It will be interesting to see how the books do but if a single reader, just one, enjoys herself more as a result of reading either, they did their job.

Out sooooooooooooooon

Weddings and Seven Eight and chewing nails.

The wedding was great, such fun, and daughter and son-in-law are now getting thoroughly sunburned in South Africa, presuming they survived the dive with Great great whitesWhites which she’d set her heart on. I’m being very optimistic and assuming I’d have heard by now if they didn’t. They were going to be in a cage, after all, what could go wrong? (And yes, I saw Jaws too. Hush.)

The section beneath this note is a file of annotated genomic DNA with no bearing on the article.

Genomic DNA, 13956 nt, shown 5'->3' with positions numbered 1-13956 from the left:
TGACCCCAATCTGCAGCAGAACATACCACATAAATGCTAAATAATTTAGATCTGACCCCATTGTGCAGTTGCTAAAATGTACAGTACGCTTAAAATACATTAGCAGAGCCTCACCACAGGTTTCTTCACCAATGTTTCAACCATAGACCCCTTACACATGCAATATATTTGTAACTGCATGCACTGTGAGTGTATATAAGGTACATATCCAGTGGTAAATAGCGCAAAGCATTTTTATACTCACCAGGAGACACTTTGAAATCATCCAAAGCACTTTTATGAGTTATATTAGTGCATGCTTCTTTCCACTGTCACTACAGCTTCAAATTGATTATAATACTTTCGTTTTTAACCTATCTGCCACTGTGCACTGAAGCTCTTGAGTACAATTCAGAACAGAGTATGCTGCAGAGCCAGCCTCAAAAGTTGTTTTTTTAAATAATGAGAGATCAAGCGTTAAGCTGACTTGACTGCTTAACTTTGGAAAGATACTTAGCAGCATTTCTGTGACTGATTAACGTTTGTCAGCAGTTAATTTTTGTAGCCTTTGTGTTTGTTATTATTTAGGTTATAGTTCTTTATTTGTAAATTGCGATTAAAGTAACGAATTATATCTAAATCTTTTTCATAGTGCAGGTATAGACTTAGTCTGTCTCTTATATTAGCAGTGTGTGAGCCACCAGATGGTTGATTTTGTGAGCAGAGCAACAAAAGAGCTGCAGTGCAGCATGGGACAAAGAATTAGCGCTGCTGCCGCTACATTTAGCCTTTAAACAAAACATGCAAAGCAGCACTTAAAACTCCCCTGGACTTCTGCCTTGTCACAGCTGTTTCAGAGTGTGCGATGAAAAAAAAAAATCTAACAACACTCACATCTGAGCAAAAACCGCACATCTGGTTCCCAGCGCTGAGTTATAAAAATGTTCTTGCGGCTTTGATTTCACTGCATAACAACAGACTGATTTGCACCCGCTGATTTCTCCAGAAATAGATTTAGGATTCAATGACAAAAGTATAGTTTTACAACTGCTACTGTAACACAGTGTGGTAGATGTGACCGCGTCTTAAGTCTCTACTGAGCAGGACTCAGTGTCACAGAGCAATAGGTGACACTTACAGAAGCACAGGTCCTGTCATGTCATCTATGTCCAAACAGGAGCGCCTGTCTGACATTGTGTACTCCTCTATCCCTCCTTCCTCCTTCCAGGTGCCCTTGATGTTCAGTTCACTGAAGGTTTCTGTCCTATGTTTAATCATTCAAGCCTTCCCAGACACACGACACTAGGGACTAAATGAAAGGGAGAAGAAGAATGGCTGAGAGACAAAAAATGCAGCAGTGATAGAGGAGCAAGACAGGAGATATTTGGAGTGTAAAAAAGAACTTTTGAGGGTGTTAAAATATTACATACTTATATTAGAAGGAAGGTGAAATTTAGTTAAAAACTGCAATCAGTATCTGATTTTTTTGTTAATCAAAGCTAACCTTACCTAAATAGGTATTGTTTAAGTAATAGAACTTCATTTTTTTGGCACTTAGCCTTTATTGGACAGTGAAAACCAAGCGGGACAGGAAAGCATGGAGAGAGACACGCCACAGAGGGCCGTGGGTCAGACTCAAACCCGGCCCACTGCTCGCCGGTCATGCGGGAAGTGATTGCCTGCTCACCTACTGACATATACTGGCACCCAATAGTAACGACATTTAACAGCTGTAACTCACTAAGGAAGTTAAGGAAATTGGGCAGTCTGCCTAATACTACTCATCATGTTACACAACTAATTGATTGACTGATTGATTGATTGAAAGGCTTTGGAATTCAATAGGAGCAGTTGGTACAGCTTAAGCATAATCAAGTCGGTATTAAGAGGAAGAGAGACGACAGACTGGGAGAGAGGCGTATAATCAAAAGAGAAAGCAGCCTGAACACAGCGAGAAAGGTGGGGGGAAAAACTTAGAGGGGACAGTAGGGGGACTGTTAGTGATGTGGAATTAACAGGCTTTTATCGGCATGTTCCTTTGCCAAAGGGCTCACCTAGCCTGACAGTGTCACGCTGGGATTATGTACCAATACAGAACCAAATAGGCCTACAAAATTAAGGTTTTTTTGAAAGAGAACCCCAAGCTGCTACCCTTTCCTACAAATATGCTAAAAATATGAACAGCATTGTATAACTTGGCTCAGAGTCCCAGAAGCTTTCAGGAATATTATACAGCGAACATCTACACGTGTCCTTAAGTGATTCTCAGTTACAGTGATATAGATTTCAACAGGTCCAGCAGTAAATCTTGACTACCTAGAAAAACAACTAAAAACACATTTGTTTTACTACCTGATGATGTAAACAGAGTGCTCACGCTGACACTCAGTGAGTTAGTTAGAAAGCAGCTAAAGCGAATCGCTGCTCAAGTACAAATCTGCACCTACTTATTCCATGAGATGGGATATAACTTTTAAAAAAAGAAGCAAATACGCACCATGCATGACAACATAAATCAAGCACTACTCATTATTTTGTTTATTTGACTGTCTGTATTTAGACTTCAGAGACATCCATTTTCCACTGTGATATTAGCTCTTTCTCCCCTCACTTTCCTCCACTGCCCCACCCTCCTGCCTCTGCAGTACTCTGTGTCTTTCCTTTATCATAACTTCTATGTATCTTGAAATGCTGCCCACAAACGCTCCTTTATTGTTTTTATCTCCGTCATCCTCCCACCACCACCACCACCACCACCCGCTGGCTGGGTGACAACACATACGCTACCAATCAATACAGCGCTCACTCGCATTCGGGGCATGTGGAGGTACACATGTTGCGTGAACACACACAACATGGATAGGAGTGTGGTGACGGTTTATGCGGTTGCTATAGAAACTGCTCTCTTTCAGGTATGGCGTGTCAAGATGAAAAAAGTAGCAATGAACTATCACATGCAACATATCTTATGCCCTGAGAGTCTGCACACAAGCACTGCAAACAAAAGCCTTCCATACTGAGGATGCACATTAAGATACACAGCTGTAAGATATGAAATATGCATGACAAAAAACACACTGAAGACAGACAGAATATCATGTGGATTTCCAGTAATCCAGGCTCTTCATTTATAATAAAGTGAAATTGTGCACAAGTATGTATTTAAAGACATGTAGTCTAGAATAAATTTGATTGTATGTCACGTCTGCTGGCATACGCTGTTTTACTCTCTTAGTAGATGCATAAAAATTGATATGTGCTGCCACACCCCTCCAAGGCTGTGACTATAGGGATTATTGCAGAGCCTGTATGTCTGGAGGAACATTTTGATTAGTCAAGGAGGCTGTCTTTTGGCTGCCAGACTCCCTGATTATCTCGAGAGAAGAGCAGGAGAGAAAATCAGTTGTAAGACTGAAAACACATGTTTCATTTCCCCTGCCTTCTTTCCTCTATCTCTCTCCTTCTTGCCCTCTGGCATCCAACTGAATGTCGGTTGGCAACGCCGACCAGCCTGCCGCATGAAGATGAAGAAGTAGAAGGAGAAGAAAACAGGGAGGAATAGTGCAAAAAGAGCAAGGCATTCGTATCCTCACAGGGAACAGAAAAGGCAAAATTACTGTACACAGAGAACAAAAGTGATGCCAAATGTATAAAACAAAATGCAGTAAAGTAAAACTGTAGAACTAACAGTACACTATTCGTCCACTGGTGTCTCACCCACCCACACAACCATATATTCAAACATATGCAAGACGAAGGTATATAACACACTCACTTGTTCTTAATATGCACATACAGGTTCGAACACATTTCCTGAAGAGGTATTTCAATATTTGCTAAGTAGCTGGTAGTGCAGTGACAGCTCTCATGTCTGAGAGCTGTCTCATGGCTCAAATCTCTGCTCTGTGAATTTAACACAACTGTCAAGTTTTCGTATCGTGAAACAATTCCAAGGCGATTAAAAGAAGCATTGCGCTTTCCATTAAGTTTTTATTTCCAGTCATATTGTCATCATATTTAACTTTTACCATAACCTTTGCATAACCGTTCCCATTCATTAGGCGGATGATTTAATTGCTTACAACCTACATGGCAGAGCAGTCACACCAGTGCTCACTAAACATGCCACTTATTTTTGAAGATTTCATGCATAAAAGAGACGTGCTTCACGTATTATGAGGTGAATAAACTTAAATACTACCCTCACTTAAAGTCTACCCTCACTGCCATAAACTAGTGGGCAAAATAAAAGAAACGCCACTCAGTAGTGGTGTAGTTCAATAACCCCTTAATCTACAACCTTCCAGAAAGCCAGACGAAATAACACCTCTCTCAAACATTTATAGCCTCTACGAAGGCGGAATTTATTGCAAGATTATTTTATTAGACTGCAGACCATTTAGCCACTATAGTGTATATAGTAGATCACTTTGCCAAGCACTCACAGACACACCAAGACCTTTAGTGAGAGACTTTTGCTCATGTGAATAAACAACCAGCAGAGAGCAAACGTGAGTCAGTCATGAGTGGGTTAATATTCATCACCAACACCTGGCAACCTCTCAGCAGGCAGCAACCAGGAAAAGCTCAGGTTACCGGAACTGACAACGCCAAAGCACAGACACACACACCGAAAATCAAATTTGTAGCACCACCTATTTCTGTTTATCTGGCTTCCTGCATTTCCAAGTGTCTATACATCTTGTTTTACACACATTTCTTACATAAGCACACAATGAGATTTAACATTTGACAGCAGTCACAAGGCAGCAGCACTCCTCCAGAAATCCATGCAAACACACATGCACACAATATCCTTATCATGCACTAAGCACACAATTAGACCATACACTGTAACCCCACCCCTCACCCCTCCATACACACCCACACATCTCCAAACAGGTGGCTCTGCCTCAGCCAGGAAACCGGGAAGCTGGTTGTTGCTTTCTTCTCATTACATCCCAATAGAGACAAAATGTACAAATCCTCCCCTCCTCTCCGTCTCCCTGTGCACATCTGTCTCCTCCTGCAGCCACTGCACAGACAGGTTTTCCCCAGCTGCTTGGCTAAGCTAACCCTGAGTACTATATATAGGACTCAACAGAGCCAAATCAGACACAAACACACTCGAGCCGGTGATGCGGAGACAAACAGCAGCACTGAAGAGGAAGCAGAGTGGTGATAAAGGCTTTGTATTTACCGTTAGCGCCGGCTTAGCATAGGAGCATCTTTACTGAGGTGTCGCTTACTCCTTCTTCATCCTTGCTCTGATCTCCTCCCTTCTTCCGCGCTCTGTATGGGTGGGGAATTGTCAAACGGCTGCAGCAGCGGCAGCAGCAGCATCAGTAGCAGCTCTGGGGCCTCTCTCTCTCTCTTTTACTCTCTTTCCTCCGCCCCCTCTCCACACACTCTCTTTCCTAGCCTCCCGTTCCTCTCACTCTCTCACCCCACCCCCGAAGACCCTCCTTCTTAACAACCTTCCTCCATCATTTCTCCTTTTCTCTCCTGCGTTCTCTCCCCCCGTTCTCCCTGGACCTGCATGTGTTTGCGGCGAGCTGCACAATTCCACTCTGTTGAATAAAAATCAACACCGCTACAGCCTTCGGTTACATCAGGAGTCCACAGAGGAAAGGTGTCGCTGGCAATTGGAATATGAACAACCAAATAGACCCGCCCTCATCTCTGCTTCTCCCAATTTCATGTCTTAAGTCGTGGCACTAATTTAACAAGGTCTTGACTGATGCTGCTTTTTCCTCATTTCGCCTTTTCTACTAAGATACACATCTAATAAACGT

So, once the excitement of the wedding weekend was over, and the hangover had finally subsided, I wasted a few days getting used to the silence and a few more listlessly doing some bits and pieces and have suddenly realized that my latest book launches in days and needs at least some help from me, eek. Apart from anything else, it had to go from the returned Edit-my-book version into Jutoh format, so the weekend has been spent doing that, and reading the Kindle simulation, and making changes, and re-reading, and making more changes, and today is the final final read-through and it gets loaded on Amazon tomorrow. How scary is that? Frankly, terrifying. I’d recruited more beta readers than ever before and two of them fell by the wayside. That’s not a good start! The ones who finished it, liked it and think it’s the best so far. Really? Five Six will always be my favourite, but then right at the moment Seven Eight is so familiar to me I have to do all the editing tricks in the book (reading it backwards, changing the font size, putting it in columns) just to prevent my jaded eyes from saying yeah, yeah, we’ve read this before, can we move swiftly on?